Book history is full of dead ends, lost threads, and rabbit holes that lead to nowhere. You can work for a decade, as I did, on a single book—observing, describing, analyzing, hypothesizing, gathering corroborating evidence, following up on provenance leads, etc.—and still be left with gaping holes in the narrative of why the book ended up where it ended up and how it ended up in its present state.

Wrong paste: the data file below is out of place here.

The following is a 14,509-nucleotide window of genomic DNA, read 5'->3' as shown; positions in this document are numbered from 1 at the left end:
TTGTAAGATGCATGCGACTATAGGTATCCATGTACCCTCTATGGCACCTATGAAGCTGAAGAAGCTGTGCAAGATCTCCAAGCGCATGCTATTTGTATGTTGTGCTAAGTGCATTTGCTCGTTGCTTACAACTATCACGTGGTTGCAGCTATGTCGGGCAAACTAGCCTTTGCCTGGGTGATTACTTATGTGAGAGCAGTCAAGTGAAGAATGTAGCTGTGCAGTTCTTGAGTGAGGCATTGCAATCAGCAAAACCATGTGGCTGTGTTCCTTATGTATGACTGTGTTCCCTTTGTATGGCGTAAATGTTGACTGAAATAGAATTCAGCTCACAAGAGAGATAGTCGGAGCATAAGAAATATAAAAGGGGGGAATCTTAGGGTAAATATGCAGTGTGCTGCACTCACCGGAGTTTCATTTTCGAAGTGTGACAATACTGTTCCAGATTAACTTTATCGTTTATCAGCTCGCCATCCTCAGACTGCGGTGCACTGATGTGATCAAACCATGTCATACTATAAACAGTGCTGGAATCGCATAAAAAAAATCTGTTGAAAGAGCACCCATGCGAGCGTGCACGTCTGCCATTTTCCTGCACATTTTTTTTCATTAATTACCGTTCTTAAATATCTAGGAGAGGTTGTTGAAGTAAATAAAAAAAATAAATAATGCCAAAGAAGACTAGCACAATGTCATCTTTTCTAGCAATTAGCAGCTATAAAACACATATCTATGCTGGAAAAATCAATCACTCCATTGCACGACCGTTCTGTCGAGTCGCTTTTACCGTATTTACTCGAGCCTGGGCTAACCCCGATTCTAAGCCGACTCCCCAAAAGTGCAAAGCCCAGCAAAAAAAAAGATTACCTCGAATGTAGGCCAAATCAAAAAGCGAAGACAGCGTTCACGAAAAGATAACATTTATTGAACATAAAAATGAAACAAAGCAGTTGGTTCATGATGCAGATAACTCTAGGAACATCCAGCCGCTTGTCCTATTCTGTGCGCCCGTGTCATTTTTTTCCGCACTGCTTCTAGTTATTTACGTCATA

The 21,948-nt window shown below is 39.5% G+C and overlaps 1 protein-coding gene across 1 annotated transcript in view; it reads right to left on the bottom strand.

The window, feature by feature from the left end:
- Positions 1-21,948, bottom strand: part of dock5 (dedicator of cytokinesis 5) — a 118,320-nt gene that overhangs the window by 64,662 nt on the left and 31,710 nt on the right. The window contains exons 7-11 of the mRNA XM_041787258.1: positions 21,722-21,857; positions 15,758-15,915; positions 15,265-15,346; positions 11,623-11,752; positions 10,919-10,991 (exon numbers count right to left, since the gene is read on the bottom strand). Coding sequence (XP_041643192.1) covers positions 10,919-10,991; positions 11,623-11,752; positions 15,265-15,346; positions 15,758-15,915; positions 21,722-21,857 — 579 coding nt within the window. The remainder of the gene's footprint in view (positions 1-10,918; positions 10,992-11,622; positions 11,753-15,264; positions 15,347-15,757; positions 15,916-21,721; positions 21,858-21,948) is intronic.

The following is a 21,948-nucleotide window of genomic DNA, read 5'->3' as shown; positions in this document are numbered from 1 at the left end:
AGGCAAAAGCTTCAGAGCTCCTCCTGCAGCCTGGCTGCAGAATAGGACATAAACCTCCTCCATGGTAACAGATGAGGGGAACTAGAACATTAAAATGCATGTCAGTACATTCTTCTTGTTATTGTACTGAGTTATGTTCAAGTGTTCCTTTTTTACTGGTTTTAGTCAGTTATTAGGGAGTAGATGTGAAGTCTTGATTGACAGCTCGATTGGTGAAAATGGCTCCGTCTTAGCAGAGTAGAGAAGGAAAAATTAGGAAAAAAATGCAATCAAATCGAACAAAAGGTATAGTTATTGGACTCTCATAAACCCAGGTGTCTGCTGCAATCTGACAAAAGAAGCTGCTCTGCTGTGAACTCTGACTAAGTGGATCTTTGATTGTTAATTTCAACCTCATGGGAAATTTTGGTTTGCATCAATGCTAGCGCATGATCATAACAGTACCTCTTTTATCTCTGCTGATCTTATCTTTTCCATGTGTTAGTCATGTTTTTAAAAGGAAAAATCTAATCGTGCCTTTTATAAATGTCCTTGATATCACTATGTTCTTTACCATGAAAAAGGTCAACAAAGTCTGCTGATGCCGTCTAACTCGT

For me, that book is an annotated copy of Mr William Shakespeares Comedies, Histories, & Tragedies (1623), known colloquially as the First Folio, now housed at the Free Library of Philadelphia’s Rare Book Department. More than 250 copies of this book survive and many of them show some evidence of early readership. So what makes this one different? Access, for one. In 1899, the book attracted the attention of Sidney Lee, who would be the first person to attempt a comprehensive census of extant copies of Comedies, Histories, & Tragedies. It has also been described in Anthony J. West’s Census (2001) and Eric Rasmussen and West’s more recent Descriptive Catalogue (2012). But it has never attracted scholarly attention, most likely because it would be very difficult to find unless you knew to look for it. It is not catalogued online, nor has it been digitized. Furthermore, it is housed in a public library that, despite its impressive special collections, is not frequented by many scholars working on early modern drama. Indeed, I heard about this copy by word-of-mouth from Peter Stallybrass when I was a graduate student in Philadelphia. He thought the annotations were interesting, and he encouraged me to see what I could find out.Read More